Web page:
Rail companies mount charm offensive

RAIL companies hoping to win the Greater Anglia franchise in 2004 have been on something of a charm offensive for "opinion formers" in Suffolk recently.

RAIL companies hoping to win the Greater Anglia franchise in 2004 have been on something of a charm offensive for "opinion formers" in Suffolk recently.

First Group – which currently runs Great Eastern – invited people to a teatime seminar to learn about their plans for the franchise.

This was soon followed up by morning coffee with National Express, which currently runs the West Anglia Great Northern service from London to Cambridge and Kings Lynn.

There's much talk of integrating transport and making it easier for people with cars to leave their vehicles at home.

I just hope that these integrationists don't get too enthusiastic about the subject and end up preaching the virtues of "Bustitution" – replacing trains with buses wherever possible.

And it's become clear that whoever operates the trains in the region over the next seven years is going to have to follow the instructions from the government's Strategic Rail Authority.

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It's clearly important for the companies who runs the trains – but I've still to be convinced that it will make a great deal of difference for the passengers.

HOUSING hasn't been a major political issue for a few years now, but suddenly it's getting a lot of attention from the government.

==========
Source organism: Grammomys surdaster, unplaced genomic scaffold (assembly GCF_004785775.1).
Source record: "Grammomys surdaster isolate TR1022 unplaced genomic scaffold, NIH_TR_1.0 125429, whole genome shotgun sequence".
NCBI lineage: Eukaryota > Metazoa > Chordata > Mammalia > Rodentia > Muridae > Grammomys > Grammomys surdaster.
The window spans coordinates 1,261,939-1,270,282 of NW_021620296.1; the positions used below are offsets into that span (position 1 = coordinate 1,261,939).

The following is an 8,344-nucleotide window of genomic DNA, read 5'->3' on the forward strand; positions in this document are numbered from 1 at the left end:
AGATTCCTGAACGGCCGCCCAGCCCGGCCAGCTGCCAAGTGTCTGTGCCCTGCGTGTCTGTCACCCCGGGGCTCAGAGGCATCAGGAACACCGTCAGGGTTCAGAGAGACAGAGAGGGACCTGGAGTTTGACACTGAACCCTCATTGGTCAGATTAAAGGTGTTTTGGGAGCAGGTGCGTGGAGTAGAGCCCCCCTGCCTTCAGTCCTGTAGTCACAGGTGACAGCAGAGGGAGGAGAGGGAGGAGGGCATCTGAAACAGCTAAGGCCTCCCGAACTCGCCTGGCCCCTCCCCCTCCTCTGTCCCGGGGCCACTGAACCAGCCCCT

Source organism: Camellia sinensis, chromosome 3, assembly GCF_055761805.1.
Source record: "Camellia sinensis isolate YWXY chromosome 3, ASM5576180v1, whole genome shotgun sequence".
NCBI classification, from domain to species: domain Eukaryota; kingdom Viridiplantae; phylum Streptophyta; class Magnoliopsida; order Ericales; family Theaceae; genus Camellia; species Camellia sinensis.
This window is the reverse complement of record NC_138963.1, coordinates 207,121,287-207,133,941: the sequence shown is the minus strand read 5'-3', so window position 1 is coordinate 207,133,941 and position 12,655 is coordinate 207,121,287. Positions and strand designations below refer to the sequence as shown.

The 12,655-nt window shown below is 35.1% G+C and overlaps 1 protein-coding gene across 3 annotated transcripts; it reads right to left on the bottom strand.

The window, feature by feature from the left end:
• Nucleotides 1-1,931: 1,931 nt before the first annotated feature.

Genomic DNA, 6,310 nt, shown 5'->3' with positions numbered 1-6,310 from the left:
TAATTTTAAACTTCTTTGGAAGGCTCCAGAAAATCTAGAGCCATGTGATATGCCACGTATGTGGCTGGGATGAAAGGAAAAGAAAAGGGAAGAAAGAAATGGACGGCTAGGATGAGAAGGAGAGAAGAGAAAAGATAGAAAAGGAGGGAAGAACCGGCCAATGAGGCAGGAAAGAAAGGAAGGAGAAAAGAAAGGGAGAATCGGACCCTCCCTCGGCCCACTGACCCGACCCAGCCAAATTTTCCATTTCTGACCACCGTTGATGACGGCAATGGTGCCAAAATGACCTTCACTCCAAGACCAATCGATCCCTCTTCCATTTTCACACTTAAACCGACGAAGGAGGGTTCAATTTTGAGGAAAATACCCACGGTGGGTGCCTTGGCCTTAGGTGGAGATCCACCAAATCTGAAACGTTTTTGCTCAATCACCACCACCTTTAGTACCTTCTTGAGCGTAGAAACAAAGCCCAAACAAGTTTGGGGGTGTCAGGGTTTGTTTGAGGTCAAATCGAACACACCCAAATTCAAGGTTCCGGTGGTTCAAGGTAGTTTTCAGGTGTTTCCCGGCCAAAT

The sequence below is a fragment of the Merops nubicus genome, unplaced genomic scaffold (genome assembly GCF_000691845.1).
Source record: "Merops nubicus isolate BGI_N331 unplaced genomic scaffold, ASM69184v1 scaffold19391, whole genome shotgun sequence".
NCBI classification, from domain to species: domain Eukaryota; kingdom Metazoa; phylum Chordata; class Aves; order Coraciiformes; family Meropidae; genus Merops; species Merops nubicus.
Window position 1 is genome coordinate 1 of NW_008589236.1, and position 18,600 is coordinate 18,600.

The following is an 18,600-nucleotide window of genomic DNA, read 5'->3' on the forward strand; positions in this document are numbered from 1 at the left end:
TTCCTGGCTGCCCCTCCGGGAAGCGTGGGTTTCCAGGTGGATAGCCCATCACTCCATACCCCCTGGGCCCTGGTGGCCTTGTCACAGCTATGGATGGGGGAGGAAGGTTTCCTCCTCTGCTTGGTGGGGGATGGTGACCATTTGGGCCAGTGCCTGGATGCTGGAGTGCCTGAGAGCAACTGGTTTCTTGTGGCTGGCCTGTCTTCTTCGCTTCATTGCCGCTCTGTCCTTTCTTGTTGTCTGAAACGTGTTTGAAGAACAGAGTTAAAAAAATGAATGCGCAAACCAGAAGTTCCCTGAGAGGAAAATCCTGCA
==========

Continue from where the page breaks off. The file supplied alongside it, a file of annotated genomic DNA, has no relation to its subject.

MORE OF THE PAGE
"Essential workers" are being promised special treatment to allow them to live in areas with high property prices.

And we've even heard the unmentionable – that the right to buy council houses introduced by the Conservatives in 1979 might be repealed.

House ownership is so enshrined in the social fabric of this country that it sounds like heresy to suggest that there's anyway else to live.

But I can't help feeling that many of the problems we are seeing in southern England – within commuting distance of London – are caused by the notion that buying a house "is the best investment you can make."

That was the watchword of Margaret Thatcher and Michael Heseltine in 1979 – and it is still often quoted to people considering buying property.

It took a bit of a hit during the slump of 1988-92, but overall most people still seem to want to buy their own home – whether it's a house, a flat, or something in between!

Few people would agree with convicted killer Nicholas van Hoogstraten that "tenants are scum," but most would rather have a mortgage than a rent book.

However this is a very British attitude – in most other parts of Europe there is a much larger rented sector and many people have no ambition to buy their own homes.

In this country the largest landlords were traditionally local authorities, but many – like Suffolk Coastal – have sold off all their homes to housing associations.

And others which have continued to run their own housing departments, like Ipswich, have seen their housing stock dwindle under right to buy legislation – and haven't been able to replace what they've lost.

Now Britain – and especially the south-east – is left with not enough rented housing for people who need it.

If the government really wants to solve its housing crisis, it needs to persuade voters that they don't need to be homeowners to have a stake in society.

One other point on housing. Who is going to decide who the "essential workers" are who can have cheap housing?

We've heard teachers, police officers, nurses and firefighters quoted as examples.

But what about binmen? Are they essential? What about shopworkers, hospital porters, bus or train drivers?

Surely every job is essential to the person doing it!